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Cerebral Palsy

Cerebral Palsy

Cerebral palsy is a medical condition caused by a permanent brain injury that occurs before, during, or shortly after birth.

 

The primary characteristic of cerebral palsy is a lack of muscle control and movement. Cerebral palsy is not a progressive disease, however, the effects have been known to change over time.

 

Although the cause of cerebral palsy is not known for certain, there is evidence that links it to both the health history of the mother and child, and accidents causing brain damage. The diagnosis of cerebral palsy is often made immediately after birth, but it can also be made later in childhood.

 

Cerebral palsy may cause a number of symptoms, including seizures, spasms, visual and hearing problems, hyperactivity, and learning disorders.

 

There is not a cure, however several therapies are available for the treatment of cerebral palsy. Although living with cerebral palsy can be difficult, it is certainly possible to be successful while coping with the disorder.

 

Types of Cerebral Palsy

Spastic cerebral palsy is the most common form, affecting approximately 70 percent of cerebral palsy patients. This form is characterized by stiff and permanently contracted muscles. This has a jerky, unpredictable effect on movement, causing difficulty in moving from position to position. Spastic cerebral palsy consists of these subcategories: (the last two are rare)

  • Diplegia – Both arms or both legs are affected
  • Hemiplegia – Either the right arm and leg or left arm and leg are affected
  • Quadriplegia – All arms and legs are affected
  • Monoplegia – Only one arm or leg affected
  • Triplegia – Three arms or legs affected

 

Ataxic Cerebral Palsy

Ataxic cerebral palsy is much less common than spastic, affecting approximately 5 to 10 percent of cerebral palsy patients. The main effect of this type is on the child's sense of depth perception and balance. This is often accompanied by poor coordination, and children affected by ataxic cerebral palsy can display an abnormal gait when walking, as well as difficulty with precise movement. Another characteristic of ataxic cerebral palsy is the intention tremor. These tremors are initiated by a voluntary movement, such as reaching for a light switch, and become more severe as the individual gets closer to the objective.

 

Athetoid Cerebral Palsy

Athetoid cerebral palsy affects about 10 to 20 percent of patients. The primary characteristic is slow, uncontrolled movement. In most cases, this affects the arms, legs, hands and feet, and in rare cases, the musculature of the face and tongue, which can cause drooling and grimacing. These effects often become more severe in stressful and/or emotional times, and can also disappear entirely during sleep. Many children also have problems coordinating the muscles that are used in speech, resulting in a condition known as dysarthria.

 

Symptoms

Speech
Just as patients have problems with muscle control in their arms and legs, they also have difficulties controlling their tongue, mouth, lips, jaw, and breath flow. As a result, they might have problems with speech. The most common speech problem is called dysarthria. This condition causes speech to be slow and slurred and, in some cases, hypernasal (too much air flow through the nose) or hyponasal (not enough air flow through the nose).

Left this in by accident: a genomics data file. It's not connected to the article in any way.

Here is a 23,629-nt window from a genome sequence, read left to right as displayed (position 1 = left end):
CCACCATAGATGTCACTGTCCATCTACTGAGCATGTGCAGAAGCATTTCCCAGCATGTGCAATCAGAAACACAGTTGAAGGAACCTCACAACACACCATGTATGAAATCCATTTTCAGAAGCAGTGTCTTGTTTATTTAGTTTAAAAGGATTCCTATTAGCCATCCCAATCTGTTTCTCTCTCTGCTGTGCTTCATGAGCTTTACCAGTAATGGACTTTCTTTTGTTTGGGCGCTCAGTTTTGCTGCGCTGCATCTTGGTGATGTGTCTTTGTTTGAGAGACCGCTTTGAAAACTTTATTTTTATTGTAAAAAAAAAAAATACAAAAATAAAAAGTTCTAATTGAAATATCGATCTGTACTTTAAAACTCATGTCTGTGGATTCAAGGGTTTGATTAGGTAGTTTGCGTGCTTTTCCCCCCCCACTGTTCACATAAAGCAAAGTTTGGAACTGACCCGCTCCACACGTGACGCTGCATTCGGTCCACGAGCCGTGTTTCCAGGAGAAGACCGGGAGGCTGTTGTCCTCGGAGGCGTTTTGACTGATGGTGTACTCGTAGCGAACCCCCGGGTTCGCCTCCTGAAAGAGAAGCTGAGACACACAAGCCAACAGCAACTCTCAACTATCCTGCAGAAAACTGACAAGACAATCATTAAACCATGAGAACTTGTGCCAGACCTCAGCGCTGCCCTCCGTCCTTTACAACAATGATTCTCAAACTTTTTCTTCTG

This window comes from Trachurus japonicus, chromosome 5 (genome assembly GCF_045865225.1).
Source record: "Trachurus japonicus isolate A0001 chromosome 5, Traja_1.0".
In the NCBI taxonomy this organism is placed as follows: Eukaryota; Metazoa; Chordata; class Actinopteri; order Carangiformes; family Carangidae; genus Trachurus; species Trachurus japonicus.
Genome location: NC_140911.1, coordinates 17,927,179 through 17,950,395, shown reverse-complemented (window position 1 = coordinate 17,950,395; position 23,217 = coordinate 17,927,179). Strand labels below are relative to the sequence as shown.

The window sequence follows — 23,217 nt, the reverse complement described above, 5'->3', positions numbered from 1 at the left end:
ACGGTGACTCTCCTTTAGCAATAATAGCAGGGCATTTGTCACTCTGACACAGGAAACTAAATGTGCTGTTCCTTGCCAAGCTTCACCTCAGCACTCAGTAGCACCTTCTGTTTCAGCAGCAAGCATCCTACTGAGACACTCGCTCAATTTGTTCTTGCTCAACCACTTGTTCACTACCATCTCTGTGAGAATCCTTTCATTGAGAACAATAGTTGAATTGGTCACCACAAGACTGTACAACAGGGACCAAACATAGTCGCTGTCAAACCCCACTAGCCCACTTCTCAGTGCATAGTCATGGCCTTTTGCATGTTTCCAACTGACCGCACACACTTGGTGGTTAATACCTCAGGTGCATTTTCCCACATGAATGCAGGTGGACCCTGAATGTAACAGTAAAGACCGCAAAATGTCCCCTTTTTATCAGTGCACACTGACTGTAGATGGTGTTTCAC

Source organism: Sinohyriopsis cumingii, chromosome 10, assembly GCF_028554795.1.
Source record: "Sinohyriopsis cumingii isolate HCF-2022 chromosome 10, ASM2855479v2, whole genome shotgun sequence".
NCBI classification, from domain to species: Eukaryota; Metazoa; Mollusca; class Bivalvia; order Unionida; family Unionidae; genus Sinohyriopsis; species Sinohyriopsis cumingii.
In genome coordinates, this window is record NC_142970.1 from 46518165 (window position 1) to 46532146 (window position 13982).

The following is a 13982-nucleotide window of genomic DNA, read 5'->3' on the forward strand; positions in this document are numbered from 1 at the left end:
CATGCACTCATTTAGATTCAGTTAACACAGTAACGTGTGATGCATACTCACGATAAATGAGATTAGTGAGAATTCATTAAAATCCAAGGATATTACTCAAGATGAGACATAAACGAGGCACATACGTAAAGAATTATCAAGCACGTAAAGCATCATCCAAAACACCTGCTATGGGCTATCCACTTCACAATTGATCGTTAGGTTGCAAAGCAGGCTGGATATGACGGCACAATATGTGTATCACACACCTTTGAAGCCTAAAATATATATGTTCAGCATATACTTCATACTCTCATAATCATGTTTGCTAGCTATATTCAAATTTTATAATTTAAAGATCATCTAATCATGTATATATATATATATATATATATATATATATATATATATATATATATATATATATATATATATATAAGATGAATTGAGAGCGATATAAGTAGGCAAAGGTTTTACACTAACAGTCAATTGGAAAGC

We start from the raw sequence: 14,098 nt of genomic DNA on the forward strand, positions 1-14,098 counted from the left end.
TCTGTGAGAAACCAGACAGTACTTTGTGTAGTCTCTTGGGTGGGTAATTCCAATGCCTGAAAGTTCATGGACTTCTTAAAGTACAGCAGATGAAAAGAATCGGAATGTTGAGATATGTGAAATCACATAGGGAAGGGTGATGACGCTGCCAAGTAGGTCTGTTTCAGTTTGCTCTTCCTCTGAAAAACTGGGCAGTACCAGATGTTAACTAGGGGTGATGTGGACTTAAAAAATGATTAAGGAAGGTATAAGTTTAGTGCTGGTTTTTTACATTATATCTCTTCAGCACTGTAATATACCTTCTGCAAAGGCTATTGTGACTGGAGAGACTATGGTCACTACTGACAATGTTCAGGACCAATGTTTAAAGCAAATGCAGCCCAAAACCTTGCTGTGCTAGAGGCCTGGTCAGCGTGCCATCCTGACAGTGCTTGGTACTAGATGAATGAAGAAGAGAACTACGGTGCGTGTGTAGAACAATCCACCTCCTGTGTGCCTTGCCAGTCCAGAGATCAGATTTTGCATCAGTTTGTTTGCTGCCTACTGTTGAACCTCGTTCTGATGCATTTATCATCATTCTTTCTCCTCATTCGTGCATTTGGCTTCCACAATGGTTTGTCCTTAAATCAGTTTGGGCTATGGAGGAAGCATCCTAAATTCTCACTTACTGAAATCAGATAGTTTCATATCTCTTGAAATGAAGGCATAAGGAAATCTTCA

Drooling
There are a number of treatments available to combat the problem of drooling:

  • Surgery
  • Anticholinergics, or drugs that reduce saliva flow
  • Biofeedback that allows patients to know when they are drooling

 

Eating
Cerebral palsy can effect the muscle groups involved in the face and jaw, which can lead to difficulty eating. In severe cases, this can result in malnutrition, and poor growth and development.

 

Incontinence
Incontinence is more commonly known as poor bladder control. This can take a number of forms, including Enuresis, or bed wetting, urination during physical activity, or a slow leak from the bladder.

 

Treatment options

Physical therapy

There are three goals to physical therapy. First, a therapist will attempt to prevent muscle atrophy, or the deterioration of muscle tissue from lack of use. The second goal is to avoid the contraction of muscles caused by the condition. Third, a skilled therapist can work with a patient to improve motor skills through a program of special exercises.

 

Behavioral therapy

A behavioral therapist will act as a coach to the patient to improve physical, mental and communicative skills. The therapy itself varies greatly depending on the individual's needs, age, and level of disability. Some of the techniques used will discourage negative or destructive behavior, while others emphasize self-sufficiency.

 

Drug therapy

Drugs are usually prescribed for cerebral palsy patients to control seizures caused by the condition. These drugs vary widely, as the source of the seizures can be attributed to a number of different causes. Different combinations of these drugs also may be required in each individual case. Another application of drug therapy is to control the spasticity caused by cerebral palsy, these drugs work by inhibiting chemical processes in the central nervous system.

 

Surgery

Surgery is recommended in patients suffering from extreme muscle contractions that do not respond well to other forms of treatment. These muscle contractions can be corrected by surgically lengthening the tendons and muscles involved.

 


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Brain and neurology guide: conditions and treatments